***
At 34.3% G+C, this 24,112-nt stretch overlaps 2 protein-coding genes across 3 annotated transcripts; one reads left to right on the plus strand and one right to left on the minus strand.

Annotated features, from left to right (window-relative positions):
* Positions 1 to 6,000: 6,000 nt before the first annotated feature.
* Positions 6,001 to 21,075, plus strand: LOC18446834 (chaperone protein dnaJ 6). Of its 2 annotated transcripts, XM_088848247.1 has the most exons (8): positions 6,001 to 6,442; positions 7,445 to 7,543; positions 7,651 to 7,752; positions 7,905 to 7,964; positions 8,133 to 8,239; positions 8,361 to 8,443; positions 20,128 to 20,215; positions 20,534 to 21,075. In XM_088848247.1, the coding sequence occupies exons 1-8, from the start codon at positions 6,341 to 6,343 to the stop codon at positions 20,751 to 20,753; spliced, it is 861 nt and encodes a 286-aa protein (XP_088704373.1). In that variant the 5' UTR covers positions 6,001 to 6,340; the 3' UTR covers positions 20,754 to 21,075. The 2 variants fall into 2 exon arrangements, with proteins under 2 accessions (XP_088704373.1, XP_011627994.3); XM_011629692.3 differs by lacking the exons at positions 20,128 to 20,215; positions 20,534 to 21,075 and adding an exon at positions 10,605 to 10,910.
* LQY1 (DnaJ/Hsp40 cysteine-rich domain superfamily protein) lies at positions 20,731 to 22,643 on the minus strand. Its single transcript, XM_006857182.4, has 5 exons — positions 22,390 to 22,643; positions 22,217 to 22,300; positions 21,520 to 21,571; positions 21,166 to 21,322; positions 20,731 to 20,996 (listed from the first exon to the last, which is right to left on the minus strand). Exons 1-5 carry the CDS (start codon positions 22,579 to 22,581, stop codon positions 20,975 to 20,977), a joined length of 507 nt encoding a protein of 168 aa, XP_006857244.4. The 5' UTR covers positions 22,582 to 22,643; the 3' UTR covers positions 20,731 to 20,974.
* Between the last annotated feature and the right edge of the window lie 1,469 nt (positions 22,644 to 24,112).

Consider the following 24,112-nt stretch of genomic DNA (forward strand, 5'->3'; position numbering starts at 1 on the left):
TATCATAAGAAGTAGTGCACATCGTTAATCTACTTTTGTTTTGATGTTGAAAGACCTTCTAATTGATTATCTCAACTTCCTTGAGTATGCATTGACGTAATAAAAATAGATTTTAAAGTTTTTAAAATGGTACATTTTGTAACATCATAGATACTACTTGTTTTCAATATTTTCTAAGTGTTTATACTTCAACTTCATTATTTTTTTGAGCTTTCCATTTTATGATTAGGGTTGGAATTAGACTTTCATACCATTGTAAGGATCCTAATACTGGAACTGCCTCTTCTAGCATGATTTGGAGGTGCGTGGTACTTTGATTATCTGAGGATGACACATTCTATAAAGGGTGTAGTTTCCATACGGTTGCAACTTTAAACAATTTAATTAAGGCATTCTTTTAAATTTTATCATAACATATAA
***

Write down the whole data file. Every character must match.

At 34.3% G+C, this 24,112-nt stretch overlaps 2 protein-coding genes across 3 annotated transcripts; one reads left to right on the plus strand and one right to left on the minus strand.

Annotated features, from left to right (window-relative positions):
* Positions 1 to 6,000: 6,000 nt before the first annotated feature.
* Positions 6,001 to 21,075, plus strand: LOC18446834 (chaperone protein dnaJ 6). Of its 2 annotated transcripts, XM_088848247.1 has the most exons (8): positions 6,001 to 6,442; positions 7,445 to 7,543; positions 7,651 to 7,752; positions 7,905 to 7,964; positions 8,133 to 8,239; positions 8,361 to 8,443; positions 20,128 to 20,215; positions 20,534 to 21,075. In XM_088848247.1, the coding sequence occupies exons 1-8, from the start codon at positions 6,341 to 6,343 to the stop codon at positions 20,751 to 20,753; spliced, it is 861 nt and encodes a 286-aa protein (XP_088704373.1). In that variant the 5' UTR covers positions 6,001 to 6,340; the 3' UTR covers positions 20,754 to 21,075. The 2 variants fall into 2 exon arrangements, with proteins under 2 accessions (XP_088704373.1, XP_011627994.3); XM_011629692.3 differs by lacking the exons at positions 20,128 to 20,215; positions 20,534 to 21,075 and adding an exon at positions 10,605 to 10,910.
* LQY1 (DnaJ/Hsp40 cysteine-rich domain superfamily protein) lies at positions 20,731 to 22,643 on the minus strand. Its single transcript, XM_006857182.4, has 5 exons — positions 22,390 to 22,643; positions 22,217 to 22,300; positions 21,520 to 21,571; positions 21,166 to 21,322; positions 20,731 to 20,996 (listed from the first exon to the last, which is right to left on the minus strand). Exons 1-5 carry the CDS (start codon positions 22,579 to 22,581, stop codon positions 20,975 to 20,977), a joined length of 507 nt encoding a protein of 168 aa, XP_006857244.4. The 5' UTR covers positions 22,582 to 22,643; the 3' UTR covers positions 20,731 to 20,974.
* Between the last annotated feature and the right edge of the window lie 1,469 nt (positions 22,644 to 24,112).

Consider the following 24,112-nt stretch of genomic DNA (forward strand, 5'->3'; position numbering starts at 1 on the left):
TATCATAAGAAGTAGTGCACATCGTTAATCTACTTTTGTTTTGATGTTGAAAGACCTTCTAATTGATTATCTCAACTTCCTTGAGTATGCATTGACGTAATAAAAATAGATTTTAAAGTTTTTAAAATGGTACATTTTGTAACATCATAGATACTACTTGTTTTCAATATTTTCTAAGTGTTTATACTTCAACTTCATTATTTTTTTGAGCTTTCCATTTTATGATTAGGGTTGGAATTAGACTTTCATACCATTGTAAGGATCCTAATACTGGAACTGCCTCTTCTAGCATGATTTGGAGGTGCGTGGTACTTTGATTATCTGAGGATGACACATTCTATAAAGGGTGTAGTTTCCATACGGTTGCAACTTTAAACAATTTAATTAAGGCATTCTTTTAAATTTTATCATAACATATAA